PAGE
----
Sketchnoting or visual notetaking is, in essence, drawing pictures and writing words and putting them together. Adding sketches to your regular text-based notes helps improve your retention of the information you captured this way.

Not only that, but based on my experience, it also makes studying and revisiting your notes much more enjoyable. The picture below shows one of my sketchnotes I took during my Information and Communications Technology (ICT) Law class, when I was doing my post-graduate in Information Systems. Revisiting my visual notes made it much more fun for me to revisit my notes when I was studying for the final exam.

How does Sketchnoting work?

While listening to any kind of information from e.g. a lecture or a keynote speech, you capture your key takeaways by either writing or drawing the keywords that will remind you of that information later on. The key is to activate the part of your brain that would otherwise lie dormant if you only used words to capture information. The purpose of sketchnoting is to improve your memory, not to be an artist.

For example, when I was studying for my Business Process Management (BPM) exam, this is how I memorized the Seven Process Modeling Guidelines that I had to learn by heart. 

What is the benefit of sketchnoting?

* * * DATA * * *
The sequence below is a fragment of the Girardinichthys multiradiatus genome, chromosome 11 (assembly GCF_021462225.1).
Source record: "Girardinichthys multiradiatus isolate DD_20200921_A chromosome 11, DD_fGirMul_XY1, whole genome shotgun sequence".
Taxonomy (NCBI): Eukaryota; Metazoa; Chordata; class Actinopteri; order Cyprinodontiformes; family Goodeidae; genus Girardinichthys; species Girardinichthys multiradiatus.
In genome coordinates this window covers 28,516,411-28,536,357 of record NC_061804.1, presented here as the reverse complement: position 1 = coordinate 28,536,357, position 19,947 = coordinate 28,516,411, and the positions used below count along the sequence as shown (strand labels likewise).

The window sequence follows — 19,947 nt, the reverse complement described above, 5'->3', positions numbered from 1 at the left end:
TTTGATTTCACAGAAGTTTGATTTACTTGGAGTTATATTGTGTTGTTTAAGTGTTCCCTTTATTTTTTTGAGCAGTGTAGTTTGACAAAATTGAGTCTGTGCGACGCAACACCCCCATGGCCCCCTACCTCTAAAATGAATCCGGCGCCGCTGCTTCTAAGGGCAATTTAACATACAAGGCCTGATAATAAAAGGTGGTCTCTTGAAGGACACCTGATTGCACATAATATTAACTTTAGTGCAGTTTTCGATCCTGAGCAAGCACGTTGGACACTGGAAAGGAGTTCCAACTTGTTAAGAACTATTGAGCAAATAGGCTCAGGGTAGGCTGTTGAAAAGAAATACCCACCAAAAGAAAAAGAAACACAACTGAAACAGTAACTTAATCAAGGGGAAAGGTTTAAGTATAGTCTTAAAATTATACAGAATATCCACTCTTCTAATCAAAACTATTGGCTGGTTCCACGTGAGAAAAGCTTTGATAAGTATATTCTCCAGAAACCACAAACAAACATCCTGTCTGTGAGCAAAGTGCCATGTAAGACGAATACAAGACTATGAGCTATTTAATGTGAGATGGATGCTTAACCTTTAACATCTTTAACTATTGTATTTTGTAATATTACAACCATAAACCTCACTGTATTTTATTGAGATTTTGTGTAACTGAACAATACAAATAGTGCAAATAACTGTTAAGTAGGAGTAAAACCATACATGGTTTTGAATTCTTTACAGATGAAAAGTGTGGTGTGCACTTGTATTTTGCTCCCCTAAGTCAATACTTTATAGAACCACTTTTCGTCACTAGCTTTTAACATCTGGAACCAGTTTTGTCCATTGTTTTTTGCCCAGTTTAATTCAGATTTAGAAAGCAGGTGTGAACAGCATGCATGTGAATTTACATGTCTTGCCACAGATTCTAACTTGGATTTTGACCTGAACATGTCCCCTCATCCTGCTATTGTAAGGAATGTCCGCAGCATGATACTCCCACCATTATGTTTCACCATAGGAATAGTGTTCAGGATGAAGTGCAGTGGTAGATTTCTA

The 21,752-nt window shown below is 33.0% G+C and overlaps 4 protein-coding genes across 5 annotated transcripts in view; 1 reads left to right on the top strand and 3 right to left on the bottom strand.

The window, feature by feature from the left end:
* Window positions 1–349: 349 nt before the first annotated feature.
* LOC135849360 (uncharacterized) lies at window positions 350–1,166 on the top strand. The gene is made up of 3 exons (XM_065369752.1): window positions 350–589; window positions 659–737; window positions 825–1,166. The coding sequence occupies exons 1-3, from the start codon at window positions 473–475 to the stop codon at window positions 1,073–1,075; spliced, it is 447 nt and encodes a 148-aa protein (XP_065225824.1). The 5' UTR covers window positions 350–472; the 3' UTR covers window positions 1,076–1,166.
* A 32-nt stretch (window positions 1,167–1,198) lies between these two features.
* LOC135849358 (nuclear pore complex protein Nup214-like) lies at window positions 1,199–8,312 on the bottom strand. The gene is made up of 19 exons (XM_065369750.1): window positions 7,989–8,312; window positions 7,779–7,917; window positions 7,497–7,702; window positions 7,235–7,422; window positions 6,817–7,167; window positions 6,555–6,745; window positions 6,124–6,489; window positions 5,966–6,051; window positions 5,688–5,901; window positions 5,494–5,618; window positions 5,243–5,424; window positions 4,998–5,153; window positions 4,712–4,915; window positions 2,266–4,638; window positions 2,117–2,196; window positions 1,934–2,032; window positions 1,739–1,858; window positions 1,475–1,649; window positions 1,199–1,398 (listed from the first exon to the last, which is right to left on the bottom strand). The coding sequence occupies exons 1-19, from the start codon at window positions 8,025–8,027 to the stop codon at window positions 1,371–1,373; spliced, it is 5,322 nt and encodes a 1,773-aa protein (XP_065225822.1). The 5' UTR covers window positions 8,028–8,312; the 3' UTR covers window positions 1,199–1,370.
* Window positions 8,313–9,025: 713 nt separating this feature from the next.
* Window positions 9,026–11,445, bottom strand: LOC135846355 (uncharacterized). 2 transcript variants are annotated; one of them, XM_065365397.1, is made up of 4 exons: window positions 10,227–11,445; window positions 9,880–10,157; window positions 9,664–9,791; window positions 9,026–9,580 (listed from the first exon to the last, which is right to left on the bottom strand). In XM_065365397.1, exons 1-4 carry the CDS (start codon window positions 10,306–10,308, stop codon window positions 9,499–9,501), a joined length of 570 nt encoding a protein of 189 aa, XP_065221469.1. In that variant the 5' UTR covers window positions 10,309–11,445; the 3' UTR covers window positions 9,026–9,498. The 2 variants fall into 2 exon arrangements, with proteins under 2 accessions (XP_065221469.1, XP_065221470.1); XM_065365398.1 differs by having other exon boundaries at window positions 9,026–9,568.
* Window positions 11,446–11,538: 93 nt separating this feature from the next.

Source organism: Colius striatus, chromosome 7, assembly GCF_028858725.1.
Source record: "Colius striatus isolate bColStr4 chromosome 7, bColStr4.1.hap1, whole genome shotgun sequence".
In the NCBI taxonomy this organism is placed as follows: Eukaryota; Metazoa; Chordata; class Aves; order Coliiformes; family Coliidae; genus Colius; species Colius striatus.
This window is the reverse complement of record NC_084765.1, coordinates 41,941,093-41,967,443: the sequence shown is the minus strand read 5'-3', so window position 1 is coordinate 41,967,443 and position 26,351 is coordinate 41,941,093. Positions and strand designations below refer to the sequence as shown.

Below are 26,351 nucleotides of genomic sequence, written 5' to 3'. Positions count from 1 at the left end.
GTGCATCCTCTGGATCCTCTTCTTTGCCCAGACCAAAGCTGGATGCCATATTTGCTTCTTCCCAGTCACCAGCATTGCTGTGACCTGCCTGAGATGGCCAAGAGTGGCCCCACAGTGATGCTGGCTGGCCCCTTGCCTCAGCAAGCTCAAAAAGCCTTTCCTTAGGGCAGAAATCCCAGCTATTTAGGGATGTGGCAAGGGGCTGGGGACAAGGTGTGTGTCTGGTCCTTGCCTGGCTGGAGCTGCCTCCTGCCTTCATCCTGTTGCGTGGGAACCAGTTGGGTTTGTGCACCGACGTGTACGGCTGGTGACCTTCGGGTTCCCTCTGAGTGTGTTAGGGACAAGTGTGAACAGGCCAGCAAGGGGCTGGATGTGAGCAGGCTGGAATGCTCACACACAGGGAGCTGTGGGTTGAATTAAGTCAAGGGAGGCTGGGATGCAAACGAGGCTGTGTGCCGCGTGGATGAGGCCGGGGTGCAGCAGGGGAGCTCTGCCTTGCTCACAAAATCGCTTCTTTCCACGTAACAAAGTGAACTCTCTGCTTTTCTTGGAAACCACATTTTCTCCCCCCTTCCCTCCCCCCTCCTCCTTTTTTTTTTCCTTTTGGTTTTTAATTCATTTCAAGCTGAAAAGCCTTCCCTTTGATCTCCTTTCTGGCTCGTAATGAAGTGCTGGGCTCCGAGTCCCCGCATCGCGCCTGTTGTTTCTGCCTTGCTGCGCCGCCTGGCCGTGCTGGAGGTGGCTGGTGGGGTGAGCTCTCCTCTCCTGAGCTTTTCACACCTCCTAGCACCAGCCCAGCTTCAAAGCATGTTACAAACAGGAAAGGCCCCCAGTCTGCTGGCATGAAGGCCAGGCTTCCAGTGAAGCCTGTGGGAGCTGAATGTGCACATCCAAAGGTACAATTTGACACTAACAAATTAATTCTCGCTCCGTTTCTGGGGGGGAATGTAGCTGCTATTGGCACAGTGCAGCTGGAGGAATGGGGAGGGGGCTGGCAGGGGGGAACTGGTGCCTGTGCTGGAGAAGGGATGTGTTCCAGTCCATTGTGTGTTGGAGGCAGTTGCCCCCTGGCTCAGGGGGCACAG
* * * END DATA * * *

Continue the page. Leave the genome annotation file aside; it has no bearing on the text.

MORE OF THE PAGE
Apart from the very pleasing look of your visual notes, there are other additional benefits. As you can already guess from my previous example, these are just a few of the benefits of sketchnoting:

  • Better retention of information
  • Increased focus
  • Fosters active listening
  • So much more fun

Basic elements of drawing

Now you know the benefits of combining visuals with your text-based notes. But you might still be thinking: “That’s great Zsófia, but I can’t draw.” This is exactly what I thought one and a half years ago, until I discovered my visual skills.

According to Mike Rohde (2012), the author of the Sketchnote Handbook, to learn how to draw, you only need to know 5 basic elements: circle, square, triangle, line and dot. Everything you want to draw, whether it’s something basic or more advanced, is just the composition of these 5 elements.

A commonly used example of this is the demonstration of how to draw a bicycle.

After you overcome your fear of drawing and your need to be perfect there are some additional sketchnoting elements that you can practice. When decomposed, sketchnotes comprise of some of the following elements:

  • Lettering / Typography
  • Symbols
  • Frames
  • Connectors
  • Shades
  • People

How to get started?

Practice makes perfect. When I started, I just practiced adding tiny doodles to my bullet journal entries. Over time, I found more inspiration on Instagram and Pinterest… All of a sudden I started seeing ideas everywhere: street signs, restaurant menus, posters. Sketchnoting, just like drawing, is a skill that you slowly develop over time. The more you practice the better you become.

If you still want more resources to get started, click on the button below to see the resources page, where I list all the books I recommend for visual thinkers:

Go to the Reading List


Rohde, M. (2012). Sketchnote Handbook Illustrated Guide (1 edition). Peachpit Press.

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